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Around China: "Migratory tourists" fuel island's economy

English.news.cn   2014-02-07 17:10:26

NANNING, Feb. 7 (Xinhua) -- As the winter chill bites, thousands of people are flocking to a south China island to get away from the bitter cold, helping prop up local economic growth.

"Many of my fellow fishermen have chosen to open inns over fishing thanks to the number of tourists," said Liu Lin, a fisherman-turned-hotel-owner on Weizhou Island of Beihai City in south China's Guangxi Zhuang Autonomous Region.

"Houniaoren" or "migratory people" are frequent visitors to the island in winter because of its warm temperatures and breathtaking landscape. They make up 65 percent of visitors to the volcanic island.

There are now more than 30 hotels on the island, compared to a mere four a decade ago.

Liu's hotel is a family business. Established in 2011 with his four brothers, the hotel not only provides accommodation, but also kitchens, where travelers can cook their own food.

Self-catering accommodation is popular among lodgers because they get to experience the lifestyle of fishermen, while not being overcharged, Liu said.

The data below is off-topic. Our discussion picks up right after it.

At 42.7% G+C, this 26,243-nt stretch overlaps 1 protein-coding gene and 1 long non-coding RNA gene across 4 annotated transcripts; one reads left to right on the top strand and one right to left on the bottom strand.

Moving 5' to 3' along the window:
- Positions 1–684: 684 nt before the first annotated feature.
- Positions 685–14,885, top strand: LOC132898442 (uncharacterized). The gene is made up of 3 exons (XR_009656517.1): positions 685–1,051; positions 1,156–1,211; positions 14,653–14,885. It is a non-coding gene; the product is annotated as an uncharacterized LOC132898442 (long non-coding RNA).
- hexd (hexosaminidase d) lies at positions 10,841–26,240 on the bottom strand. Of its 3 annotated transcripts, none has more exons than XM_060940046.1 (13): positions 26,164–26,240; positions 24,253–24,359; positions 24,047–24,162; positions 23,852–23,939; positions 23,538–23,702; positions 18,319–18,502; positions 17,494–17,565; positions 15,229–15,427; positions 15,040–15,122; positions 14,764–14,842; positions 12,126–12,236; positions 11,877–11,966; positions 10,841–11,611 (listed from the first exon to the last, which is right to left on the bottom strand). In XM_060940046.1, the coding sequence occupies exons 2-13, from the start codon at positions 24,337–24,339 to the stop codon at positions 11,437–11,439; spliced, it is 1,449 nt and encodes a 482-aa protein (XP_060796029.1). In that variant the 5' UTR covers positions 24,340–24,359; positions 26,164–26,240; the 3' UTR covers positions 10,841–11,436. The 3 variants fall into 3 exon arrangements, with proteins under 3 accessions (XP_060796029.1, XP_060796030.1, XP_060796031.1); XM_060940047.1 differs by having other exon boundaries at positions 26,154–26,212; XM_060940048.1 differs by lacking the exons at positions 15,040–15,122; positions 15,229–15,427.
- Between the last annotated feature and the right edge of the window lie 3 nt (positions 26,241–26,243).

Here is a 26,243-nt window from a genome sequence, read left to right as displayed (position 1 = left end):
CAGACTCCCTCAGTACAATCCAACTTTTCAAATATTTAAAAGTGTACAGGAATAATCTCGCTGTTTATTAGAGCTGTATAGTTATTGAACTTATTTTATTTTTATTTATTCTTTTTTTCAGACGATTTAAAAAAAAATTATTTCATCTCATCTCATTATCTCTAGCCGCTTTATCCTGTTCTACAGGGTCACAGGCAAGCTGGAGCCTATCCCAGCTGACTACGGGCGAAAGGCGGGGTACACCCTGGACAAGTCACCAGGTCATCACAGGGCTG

Zhao Bin, from northeastern Jilin Province, is on holiday in Weizhou. As well as sunshine and fresh air, he said he enjoys bargaining with vendors in the bustling fish market. "We can buy whatever we want, and then cook it in the hotel, which is fun," he said.

Zhao is among an increasing number of tourists that are helping fuel the economic engine on the small island.

According to official statistics, tourist figures surged 46.5 percent to 573,000 in Weizhou last year, with total tourism revenue reaching 370 million yuan (61.05 million U.S. dollars). Local fishermen's annual income are now close to 30,000 yuan, compared to a little over 2,000 yuan in 2001.

According to the local tourism administration committee, within the first four days of the week-long lunar New Year holiday, which ended on Thursday, at least 22,000 tourists visited the island.

But local authorities in Beihai remain cautious about the swarming travelers.

Weizhou is grappling with problems like traffic jams, litter and water pollution, said Yi Qiubo, captain of Weizhou's traffic police brigade. "Inadequate transportation facilities are our biggest headache," Yi said.

The local government is spending on road construction, a hospital and on improving the island's waterworks. A project to treat garbage and sewage water is also under construction, Yi said.

Editor: An
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